As the National Science Teachers Association convened for its annual meeting over the past week, the steady wave of challenges to the teaching of evolution occupied a dominant place on the agenda.
That gathering took place as classroom teachers and others trying to stave off those offensives are receiving a renewed offer of help from a longtime ally: the scientific community.
Leaders of the prestigious National Academy of Sciences are urging their members to take a front-line role in working with teachers and others to combat what many science instructors see as attempts to weaken the teaching of evolution.
The congressionally chartered academy has traditionally offered strong resistance to attempts to bring creationism, and more recently, intelligent design, into science classrooms, arguing that such views amount to nonscientific religious belief. Over the past decade, it has spelled out those views in a number of influential guides and books.
But in recent months, academy leaders appear to have shifted their strategy by asking their 2,000 members across the country to work directly in their local communities to convince school board members, legislators, and others of the importance of emphasizing evolution in K-12 classes. That approach, the NAS leadership acknowledges, is likely to prove more effective than trying to make the case from faraway federal offices and research hubs.
“While these challenges have national implications for science and science education, they are typically viewed as local issues, and ‘meddling’ from organizations in Washington, D.C., is often viewed with skepticism,” Bruce Alberts, the president of the National Academy of Sciences, wrote in a March 4 letter to members. Mr. Alberts said he has already been in touch with members and is “enlisting their assistance through the writing of op-ed pieces, speaking at school board meetings, and related activities.”
The academy has recently offered help in Alabama and Kansas, two states where evolution’s status in science standards has come under renewed scrutiny, and its officials have volunteered their services to other states and districts as well.
Debates over the teaching of evolution are playing out in at least 19 states, either in legislatures or before state or local school boards, according to the National Center on Science Education, which tracks such controversies. In some cases, those attempts to downgrade evolution instruction may have stalled or died, though it is difficult to say whether they might pick up again, said Glenn Branch, the deputy director of the Oakland, Calif.-based center. “A lot of it seems to be introduced to satisfy a particular constituency, without much hope of passing,” he said, referring to legislation.
Anne Tweed, the president of the 55,000-member NSTA, welcomed the academy’s endeavor. “If teachers are the only voice, [support for evolution] doesn’t seem to reach the community it needs to reach.”
The science teachers’ association, which strongly supports the teaching of evolution in science classes, staged its national convention from March 31 to April 5 in Dallas, and the evolution furor received prominent attention at the event. One workshop was titled “Teaching Evolution Without Provoking Creationist Resistance,” another “Teaching Evolution and Avoiding the Minefields.”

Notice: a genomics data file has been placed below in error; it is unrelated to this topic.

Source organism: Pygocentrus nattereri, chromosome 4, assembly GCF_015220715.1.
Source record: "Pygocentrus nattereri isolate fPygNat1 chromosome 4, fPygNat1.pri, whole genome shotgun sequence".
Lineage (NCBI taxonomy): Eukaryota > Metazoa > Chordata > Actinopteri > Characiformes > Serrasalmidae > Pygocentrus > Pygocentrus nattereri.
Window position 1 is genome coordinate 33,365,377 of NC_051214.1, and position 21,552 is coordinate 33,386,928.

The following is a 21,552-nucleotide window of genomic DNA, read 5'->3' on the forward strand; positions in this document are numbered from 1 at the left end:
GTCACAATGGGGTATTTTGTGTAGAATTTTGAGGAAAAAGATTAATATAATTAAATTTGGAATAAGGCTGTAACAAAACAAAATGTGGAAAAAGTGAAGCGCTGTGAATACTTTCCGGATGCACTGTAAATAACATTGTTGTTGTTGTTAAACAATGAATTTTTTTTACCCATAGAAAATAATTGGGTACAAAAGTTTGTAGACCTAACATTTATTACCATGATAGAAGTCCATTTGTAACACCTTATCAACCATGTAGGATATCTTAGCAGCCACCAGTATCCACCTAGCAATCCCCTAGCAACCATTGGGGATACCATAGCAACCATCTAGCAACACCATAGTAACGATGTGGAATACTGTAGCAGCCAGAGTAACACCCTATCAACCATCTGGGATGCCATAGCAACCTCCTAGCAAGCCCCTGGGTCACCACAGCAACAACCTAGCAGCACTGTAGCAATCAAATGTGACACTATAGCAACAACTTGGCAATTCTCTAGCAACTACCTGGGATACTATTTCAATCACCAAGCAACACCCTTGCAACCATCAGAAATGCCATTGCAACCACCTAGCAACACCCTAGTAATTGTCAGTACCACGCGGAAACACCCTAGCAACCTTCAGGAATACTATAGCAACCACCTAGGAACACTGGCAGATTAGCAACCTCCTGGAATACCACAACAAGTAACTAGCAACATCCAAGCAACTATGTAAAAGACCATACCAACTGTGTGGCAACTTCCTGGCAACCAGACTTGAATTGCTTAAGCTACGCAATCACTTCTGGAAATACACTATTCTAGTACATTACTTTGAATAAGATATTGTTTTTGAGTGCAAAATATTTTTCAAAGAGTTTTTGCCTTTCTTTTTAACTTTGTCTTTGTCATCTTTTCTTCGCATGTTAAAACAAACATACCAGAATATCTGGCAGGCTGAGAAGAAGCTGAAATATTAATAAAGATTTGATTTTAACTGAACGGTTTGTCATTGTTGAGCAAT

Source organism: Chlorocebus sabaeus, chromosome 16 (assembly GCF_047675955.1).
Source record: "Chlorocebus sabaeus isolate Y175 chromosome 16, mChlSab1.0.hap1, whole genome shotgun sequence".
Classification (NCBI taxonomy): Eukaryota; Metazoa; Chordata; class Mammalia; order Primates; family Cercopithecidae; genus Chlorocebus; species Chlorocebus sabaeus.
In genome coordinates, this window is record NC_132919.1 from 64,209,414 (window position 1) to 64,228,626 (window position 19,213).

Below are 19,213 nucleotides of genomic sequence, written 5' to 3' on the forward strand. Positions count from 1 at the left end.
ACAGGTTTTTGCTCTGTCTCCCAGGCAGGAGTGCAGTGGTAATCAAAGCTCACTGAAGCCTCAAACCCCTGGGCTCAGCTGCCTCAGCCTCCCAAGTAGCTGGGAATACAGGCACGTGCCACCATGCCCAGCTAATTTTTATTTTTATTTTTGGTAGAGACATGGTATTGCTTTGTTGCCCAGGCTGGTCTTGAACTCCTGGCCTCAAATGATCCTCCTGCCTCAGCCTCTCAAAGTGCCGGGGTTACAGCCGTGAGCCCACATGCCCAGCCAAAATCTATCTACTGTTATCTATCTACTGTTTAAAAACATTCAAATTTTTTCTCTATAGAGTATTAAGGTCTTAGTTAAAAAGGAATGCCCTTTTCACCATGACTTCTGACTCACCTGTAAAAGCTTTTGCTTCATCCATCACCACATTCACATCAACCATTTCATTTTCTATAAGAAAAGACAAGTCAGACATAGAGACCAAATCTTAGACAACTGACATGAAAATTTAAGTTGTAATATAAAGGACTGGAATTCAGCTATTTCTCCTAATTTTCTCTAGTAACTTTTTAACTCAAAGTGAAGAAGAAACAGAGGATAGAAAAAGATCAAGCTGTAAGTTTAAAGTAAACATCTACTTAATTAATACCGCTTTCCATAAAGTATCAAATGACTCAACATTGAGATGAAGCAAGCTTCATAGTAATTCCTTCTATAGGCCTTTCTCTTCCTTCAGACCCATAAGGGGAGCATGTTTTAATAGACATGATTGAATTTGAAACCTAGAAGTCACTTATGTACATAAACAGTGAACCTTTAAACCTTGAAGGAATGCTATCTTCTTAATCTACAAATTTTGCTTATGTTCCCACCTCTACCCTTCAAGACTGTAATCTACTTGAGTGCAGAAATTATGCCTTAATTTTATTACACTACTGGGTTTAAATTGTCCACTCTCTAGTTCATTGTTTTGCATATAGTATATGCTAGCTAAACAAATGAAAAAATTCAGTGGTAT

Officials at the NSTA, based in Arlington, Va., say teachers face broad challenges as it is. An e-mail survey released by the organization last month found that 31 percent of respondents said they felt pressured to include creationism or intelligent design in science classes.
Dissecting the Arguments
Those results mirror the findings of several studies of teachers’ experiences with instruction on evolution in recent years. (“Teachers Torn Over Religion, Evolution,” Feb. 2, 2005.)
Michael Behe, a biology professor who supports the idea of intelligent design’s role in biochemistry, said he doubted whether the National Academy of Sciences’ initiative would change the opinion of parents or students who want to learn more about alternative views to evolution. Much of that audience, he argued, would assume that scientists harbor a “particular view of the world” that would not tolerate doubts about evolution.
Charles Darwin’s theory, which is accepted by the vast majority of scientists, holds that present-day species have evolved from simpler ancestors through natural selection. Intelligent design is the belief that an unspecified creator may have played a role in the development of natural phenomena, including human life, that appear too complex to be explained solely by science, it is said.
Mr. Behe, a biology professor at Lehigh University in Bethlehem, Pa., said high school science classes would benefit from dissecting the arguments for and against intelligent design, rather than rejecting it outright.
“Students get excited when there are questions we don’t know the answers to,” said Mr. Behe, the author of Darwin’s Black Box, a widely read text on intelligent design. “They go to sleep when you tell them, ‘Here’s the answer. Now go and memorize it.’ ”
Others, like Brown University biology professor Kenneth R. Miller, said the staunchest intelligent-design and creationism advocates are unlikely to accept scientists’ arguments. But a larger proportion of Americans could be swayed, the prominent biology-textbook author said.
Scientists would be wise to avoid simply brandishing their credentials, or appealing to “scientific authority,” Mr. Miller said, and instead focus on explaining the evidence for evolution, a theory he strongly supports.
“This has been an ongoing battle,” he said, and so far, “it’s been fought by and large by teachers, more than the scientific community.”